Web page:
One academic told me: “the Home Office is hedging its bets because we non-UK [academics] are now effectively hostages …”. A neuroscientist from the EU at a top UK university reacted with defiance: “For what is worth, I refuse to apply for a piece of paper [leave to remain] that I don’t need and won’t be valid after Brexit – when current law says I don’t need it. It’s just a certificate. They can stick their 85-page form up their arses.”

The level of anxiety is obvious: “I’m about to submit my permanent residency application. Any pointers from the rejections you’ve seen so far? Scary times ahead…”. Another said: “as an Irish citizen I am assuming the Ireland Act will continue to provide my right to be here. But… “

A policy specialist from Oxford said “people have been turned down for administrative reasons alone. The Home Office looks for any reason to say ‘no’ at the moment.” Or as another, retired, academic puts it, this is just “inhuman bureaucracy” at work.

How representative is all this? A recent survey of academics conducted by YouGov for the University and College Union (UCU) found that an overwhelming majority (90%) said Brexit will have a negative impact on UK higher education. Three-quarters (76%) of non-UK EU academics said they were more likely to consider leaving UK higher education. A third (29%) said they already know of academics leaving the UK, and over two-fifths (44%) said they know of academics who have lost access to research funding as a direct result of Brexit.

The Impact On Universities

UK universities are heavily dependent on academics from the EU. To cater for our global audience we need to attract the brightest and best and Europe is, unsurprisingly, a major source for such talent. Over 31,000 UK university academics come from the EU – sixteen percent of the total (all figures calculated from the Higher Education Statistics Agency data for 2014/15).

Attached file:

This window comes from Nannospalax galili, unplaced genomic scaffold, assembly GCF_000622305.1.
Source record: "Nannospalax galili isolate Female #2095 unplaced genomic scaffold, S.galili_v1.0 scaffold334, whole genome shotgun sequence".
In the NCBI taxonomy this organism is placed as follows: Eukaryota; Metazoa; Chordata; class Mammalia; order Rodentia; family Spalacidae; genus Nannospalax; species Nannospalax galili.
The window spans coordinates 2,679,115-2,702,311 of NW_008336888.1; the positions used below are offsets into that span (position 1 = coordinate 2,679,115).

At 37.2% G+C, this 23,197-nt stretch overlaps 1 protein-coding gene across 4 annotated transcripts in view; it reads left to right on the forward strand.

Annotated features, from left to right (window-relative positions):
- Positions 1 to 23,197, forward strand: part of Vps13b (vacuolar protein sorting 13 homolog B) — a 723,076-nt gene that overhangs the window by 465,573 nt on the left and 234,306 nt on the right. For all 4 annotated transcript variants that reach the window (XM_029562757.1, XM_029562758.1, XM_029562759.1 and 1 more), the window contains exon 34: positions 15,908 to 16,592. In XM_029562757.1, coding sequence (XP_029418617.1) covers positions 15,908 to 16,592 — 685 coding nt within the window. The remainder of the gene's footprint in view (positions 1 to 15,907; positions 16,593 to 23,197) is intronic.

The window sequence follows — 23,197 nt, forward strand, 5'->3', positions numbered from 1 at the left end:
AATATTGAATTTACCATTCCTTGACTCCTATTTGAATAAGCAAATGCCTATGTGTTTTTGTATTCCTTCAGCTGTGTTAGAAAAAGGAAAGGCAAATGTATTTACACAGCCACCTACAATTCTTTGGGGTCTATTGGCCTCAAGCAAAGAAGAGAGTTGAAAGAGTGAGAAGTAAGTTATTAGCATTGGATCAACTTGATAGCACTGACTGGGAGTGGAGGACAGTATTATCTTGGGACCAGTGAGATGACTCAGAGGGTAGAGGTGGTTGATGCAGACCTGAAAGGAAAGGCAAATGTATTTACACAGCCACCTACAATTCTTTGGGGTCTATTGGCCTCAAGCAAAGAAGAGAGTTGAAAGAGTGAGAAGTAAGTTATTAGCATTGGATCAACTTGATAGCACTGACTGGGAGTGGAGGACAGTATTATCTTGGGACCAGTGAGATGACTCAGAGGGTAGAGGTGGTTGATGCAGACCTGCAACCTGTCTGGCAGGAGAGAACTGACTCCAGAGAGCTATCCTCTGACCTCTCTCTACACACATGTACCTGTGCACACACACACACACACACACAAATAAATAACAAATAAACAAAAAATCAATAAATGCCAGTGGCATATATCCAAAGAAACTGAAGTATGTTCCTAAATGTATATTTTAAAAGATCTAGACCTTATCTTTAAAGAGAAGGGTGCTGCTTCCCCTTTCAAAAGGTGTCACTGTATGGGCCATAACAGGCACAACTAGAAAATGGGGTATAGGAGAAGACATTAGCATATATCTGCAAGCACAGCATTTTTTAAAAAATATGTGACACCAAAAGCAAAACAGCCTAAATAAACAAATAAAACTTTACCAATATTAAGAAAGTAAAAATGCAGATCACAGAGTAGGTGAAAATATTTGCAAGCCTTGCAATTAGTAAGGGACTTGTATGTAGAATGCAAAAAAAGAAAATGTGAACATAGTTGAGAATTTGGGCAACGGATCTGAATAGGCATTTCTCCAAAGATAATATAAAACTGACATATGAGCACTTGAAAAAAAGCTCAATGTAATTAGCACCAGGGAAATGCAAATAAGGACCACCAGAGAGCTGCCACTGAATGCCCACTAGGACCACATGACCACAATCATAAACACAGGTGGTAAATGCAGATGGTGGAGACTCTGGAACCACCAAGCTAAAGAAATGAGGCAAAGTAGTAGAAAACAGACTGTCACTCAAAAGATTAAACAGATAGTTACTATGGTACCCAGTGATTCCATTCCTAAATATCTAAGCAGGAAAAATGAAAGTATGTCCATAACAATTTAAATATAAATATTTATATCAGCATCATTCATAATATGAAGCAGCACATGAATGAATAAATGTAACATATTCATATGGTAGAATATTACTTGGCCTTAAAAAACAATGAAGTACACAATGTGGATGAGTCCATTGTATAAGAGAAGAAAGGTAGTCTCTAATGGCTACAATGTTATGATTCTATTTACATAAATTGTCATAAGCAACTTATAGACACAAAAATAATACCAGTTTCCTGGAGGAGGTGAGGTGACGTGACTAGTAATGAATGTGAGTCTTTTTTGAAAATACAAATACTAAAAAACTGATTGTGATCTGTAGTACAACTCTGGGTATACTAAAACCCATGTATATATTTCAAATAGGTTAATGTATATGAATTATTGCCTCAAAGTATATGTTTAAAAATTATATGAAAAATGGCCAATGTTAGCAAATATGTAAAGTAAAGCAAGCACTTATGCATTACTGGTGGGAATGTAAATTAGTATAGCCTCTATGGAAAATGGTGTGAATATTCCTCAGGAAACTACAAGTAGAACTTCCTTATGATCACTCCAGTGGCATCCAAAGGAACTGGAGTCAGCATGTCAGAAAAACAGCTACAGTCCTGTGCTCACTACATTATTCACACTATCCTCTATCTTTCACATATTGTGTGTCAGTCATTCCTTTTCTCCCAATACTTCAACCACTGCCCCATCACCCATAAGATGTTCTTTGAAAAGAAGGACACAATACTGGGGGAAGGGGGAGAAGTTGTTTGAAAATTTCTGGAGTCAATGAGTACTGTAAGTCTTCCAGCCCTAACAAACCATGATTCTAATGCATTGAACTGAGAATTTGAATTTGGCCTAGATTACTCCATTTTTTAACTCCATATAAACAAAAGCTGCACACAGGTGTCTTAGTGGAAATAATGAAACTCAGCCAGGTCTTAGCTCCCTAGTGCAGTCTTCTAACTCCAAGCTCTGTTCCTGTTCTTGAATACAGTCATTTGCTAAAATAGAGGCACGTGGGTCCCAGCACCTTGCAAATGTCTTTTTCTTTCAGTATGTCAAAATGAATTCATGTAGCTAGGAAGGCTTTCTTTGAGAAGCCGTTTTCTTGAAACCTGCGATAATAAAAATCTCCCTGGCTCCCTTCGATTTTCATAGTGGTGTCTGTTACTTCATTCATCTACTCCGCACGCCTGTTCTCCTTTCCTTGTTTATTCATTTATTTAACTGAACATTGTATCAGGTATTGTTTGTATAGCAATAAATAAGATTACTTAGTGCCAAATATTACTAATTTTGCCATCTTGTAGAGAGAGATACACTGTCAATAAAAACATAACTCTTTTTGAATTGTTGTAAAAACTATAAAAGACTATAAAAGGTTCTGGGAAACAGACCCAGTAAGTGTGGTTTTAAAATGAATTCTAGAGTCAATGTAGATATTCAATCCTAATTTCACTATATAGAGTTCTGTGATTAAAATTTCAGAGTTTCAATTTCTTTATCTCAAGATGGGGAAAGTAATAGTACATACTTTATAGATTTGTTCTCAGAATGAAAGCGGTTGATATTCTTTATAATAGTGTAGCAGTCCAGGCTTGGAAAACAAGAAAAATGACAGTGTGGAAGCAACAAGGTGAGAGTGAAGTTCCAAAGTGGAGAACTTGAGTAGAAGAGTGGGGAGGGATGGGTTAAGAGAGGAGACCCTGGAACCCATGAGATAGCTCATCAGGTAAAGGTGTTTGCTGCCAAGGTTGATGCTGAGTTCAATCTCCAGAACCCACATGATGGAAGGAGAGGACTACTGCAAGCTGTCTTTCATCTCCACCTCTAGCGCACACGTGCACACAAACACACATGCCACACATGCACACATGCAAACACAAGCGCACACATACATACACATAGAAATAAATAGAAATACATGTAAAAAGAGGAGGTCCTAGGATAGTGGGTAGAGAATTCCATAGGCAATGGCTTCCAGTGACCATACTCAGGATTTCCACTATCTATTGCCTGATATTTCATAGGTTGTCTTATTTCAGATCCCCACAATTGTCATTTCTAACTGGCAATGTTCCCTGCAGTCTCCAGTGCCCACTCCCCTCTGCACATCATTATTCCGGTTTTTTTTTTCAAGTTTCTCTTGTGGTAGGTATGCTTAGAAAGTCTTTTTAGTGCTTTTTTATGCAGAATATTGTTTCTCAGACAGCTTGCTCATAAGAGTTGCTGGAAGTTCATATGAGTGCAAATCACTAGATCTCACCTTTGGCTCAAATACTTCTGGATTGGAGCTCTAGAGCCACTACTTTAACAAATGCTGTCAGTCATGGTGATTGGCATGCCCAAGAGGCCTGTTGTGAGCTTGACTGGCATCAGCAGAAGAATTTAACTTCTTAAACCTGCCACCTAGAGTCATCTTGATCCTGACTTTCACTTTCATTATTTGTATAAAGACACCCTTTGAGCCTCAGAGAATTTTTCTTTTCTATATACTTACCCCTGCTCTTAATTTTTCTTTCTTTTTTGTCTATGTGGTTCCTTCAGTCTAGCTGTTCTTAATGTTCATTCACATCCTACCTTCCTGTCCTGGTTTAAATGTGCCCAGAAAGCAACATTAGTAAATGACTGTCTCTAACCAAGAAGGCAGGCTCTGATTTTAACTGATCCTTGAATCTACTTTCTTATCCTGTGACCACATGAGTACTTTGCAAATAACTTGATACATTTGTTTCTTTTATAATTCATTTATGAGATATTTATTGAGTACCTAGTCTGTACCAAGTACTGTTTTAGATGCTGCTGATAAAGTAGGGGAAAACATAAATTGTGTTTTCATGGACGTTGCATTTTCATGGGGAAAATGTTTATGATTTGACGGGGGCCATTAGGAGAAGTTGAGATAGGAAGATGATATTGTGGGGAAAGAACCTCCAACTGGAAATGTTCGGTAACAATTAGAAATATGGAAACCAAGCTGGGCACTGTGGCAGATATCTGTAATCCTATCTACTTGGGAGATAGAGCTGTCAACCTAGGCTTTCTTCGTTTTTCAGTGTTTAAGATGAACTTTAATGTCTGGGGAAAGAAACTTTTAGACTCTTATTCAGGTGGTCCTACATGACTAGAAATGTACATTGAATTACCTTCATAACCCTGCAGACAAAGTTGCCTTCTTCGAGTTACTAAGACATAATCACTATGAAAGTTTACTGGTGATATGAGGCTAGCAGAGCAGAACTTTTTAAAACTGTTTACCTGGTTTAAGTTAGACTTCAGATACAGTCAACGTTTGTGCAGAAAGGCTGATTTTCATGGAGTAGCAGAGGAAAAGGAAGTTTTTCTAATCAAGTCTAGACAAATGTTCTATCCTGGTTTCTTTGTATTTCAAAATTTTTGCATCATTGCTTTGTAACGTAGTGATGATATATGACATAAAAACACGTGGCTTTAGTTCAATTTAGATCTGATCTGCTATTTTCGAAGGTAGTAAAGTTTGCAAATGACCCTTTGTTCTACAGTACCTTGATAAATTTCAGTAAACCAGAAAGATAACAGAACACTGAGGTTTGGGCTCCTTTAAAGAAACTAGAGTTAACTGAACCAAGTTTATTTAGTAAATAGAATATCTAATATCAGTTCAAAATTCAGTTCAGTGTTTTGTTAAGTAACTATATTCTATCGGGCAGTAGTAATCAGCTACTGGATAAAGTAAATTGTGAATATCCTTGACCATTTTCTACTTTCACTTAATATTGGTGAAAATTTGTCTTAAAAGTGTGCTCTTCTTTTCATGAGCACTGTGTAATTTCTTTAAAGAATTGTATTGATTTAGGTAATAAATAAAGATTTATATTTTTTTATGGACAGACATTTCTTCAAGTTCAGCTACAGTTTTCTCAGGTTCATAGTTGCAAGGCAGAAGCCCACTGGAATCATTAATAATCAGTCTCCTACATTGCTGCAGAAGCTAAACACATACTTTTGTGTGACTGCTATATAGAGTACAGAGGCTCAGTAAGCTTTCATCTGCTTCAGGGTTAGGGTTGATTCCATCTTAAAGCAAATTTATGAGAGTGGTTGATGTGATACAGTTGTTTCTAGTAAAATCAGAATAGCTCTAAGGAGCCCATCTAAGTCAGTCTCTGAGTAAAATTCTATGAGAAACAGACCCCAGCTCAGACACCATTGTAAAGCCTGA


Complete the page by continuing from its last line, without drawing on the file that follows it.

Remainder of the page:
But this national figure underestimates just how important EU academics are to our top-rated universities. The London School of Economics has 38% EU academic staff. Other prominent London colleges – Imperial, King’s, University College London – have between a quarter and nearly a third. Oxford has 24% and Cambridge 22%. My own university, Manchester has 18% and most of the Russell Group of ‘research universities’ are in the top ranks of EU academic staff employers.

EU academics are equally important in the core subject areas that are vital to our long-term economic health. So areas like physics (26%), chemical engineering (25%), biosciences (22%), chemistry (21%) and IT (20%) are all heavily reliant on European talent.

So What?

Our global status isn’t, of course, just dependent on EU academics – UK experts are our bedrock (70%) – but the other 30% that come from the EU and the rest of the world are an important part of our global status.

Losing this talent – whether through demoralisation or deliberate design – would have catastrophic effects. As Brian Cox puts it: “Ministers must consider our global reputation before uttering platitudinous sound-bites for domestic consumption, and think much more carefully about how to ensure that the UK remains the best place in the world to educate and to be educated. [UK Universities] are everything the government claims it wants our country to become; a model for a global future.”

“The current rhetoric is the absolute opposite of what is required. The UK appears, from outside, to be increasingly unwelcoming and backward looking”.” They should be even more careful about the policies they enact and the way they are implemented.